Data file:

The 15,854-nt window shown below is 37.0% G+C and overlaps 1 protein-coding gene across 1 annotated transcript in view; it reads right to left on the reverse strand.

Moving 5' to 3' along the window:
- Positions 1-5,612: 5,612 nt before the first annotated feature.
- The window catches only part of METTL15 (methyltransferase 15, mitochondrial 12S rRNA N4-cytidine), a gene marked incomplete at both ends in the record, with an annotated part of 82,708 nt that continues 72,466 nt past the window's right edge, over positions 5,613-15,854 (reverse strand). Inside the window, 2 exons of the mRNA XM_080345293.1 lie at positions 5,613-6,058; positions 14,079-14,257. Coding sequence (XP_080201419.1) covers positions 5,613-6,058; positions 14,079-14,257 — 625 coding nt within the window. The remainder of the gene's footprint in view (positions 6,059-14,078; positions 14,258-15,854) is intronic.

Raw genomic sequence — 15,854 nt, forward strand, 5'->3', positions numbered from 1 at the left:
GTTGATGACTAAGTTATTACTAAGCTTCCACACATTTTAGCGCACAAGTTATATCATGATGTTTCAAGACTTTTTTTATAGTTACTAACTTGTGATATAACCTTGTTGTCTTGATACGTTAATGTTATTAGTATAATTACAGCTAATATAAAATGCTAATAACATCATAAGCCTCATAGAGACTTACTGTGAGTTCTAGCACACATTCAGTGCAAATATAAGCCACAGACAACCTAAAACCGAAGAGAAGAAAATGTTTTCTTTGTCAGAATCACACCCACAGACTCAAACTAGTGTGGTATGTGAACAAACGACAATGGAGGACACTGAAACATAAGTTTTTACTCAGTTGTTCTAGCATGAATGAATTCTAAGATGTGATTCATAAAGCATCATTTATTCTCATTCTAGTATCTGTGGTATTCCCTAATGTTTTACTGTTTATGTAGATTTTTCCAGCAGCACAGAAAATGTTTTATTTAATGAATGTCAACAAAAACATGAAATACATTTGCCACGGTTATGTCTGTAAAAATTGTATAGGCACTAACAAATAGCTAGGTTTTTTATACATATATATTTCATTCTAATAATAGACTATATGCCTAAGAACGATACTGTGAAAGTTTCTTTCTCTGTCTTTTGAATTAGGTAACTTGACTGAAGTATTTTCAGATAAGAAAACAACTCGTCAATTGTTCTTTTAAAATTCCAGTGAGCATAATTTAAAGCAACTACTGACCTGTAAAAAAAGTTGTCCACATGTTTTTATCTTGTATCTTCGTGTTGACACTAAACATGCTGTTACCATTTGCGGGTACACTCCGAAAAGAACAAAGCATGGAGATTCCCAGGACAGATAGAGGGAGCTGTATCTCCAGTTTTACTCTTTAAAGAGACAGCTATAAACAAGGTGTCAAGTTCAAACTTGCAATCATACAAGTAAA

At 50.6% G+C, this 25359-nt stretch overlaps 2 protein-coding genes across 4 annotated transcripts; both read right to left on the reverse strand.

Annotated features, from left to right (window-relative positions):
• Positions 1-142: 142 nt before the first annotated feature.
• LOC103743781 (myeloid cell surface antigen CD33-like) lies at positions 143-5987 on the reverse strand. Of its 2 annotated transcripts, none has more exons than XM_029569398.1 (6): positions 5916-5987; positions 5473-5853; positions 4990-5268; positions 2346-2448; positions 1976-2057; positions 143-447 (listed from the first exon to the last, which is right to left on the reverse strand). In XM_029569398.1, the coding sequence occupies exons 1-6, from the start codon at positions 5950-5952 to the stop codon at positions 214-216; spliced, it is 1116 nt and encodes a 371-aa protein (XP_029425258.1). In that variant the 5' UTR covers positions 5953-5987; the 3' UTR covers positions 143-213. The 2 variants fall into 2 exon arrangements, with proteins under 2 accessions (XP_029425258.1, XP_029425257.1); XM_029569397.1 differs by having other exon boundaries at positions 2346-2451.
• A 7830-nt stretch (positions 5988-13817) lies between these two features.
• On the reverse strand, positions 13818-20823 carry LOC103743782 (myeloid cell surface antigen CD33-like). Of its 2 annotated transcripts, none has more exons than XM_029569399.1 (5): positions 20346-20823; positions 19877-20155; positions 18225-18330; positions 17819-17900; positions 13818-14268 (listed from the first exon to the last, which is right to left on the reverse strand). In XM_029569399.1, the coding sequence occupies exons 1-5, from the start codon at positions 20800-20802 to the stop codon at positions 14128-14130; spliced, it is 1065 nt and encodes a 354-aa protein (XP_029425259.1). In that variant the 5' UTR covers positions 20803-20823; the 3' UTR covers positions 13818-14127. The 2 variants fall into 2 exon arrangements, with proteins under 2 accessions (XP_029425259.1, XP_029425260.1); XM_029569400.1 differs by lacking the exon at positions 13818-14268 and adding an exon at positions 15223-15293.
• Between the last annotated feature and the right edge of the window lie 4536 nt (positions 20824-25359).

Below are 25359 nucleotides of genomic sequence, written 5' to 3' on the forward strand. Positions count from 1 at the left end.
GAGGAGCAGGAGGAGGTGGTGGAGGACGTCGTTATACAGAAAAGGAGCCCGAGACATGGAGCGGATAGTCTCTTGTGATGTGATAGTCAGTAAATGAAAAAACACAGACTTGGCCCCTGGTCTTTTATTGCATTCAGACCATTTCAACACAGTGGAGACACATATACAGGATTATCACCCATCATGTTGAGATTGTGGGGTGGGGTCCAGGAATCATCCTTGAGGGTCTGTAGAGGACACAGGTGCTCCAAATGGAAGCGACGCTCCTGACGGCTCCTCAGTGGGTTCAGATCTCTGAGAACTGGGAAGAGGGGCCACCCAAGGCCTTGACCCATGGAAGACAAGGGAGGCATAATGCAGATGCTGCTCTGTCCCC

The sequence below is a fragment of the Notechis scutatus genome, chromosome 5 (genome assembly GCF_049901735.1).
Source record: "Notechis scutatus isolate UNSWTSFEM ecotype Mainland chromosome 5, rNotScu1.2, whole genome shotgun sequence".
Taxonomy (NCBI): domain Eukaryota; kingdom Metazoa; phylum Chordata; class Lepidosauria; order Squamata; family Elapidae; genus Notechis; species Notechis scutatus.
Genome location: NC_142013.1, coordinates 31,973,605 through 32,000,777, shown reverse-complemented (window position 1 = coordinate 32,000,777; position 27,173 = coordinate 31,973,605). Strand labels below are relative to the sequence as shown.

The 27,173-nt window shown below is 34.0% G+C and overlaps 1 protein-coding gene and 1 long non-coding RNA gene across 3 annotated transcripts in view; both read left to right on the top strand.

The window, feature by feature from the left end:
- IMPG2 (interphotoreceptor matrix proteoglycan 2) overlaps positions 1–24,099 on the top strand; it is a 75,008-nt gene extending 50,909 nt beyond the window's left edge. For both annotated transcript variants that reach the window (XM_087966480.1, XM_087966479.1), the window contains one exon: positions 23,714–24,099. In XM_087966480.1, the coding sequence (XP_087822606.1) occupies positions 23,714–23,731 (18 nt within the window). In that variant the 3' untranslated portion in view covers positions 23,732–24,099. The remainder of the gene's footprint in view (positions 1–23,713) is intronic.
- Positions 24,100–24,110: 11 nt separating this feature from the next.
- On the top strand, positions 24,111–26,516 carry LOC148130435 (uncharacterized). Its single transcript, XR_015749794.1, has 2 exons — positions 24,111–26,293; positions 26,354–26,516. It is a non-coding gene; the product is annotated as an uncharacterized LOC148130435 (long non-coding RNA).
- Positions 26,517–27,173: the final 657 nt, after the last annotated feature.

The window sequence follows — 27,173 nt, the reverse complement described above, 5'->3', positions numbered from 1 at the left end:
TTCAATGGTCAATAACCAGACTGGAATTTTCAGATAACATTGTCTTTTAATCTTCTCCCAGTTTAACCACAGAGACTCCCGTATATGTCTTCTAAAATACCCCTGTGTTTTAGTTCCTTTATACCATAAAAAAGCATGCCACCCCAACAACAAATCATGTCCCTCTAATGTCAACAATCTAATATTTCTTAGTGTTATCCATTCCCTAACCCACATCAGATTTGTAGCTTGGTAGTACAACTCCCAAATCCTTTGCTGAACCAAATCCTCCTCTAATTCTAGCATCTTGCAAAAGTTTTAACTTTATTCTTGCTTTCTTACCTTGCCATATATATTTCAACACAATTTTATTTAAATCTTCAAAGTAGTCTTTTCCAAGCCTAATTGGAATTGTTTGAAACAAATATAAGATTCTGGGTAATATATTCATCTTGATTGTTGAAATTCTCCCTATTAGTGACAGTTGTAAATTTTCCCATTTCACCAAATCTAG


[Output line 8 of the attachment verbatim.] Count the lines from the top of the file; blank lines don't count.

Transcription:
Annotated features, from left to right (window-relative positions):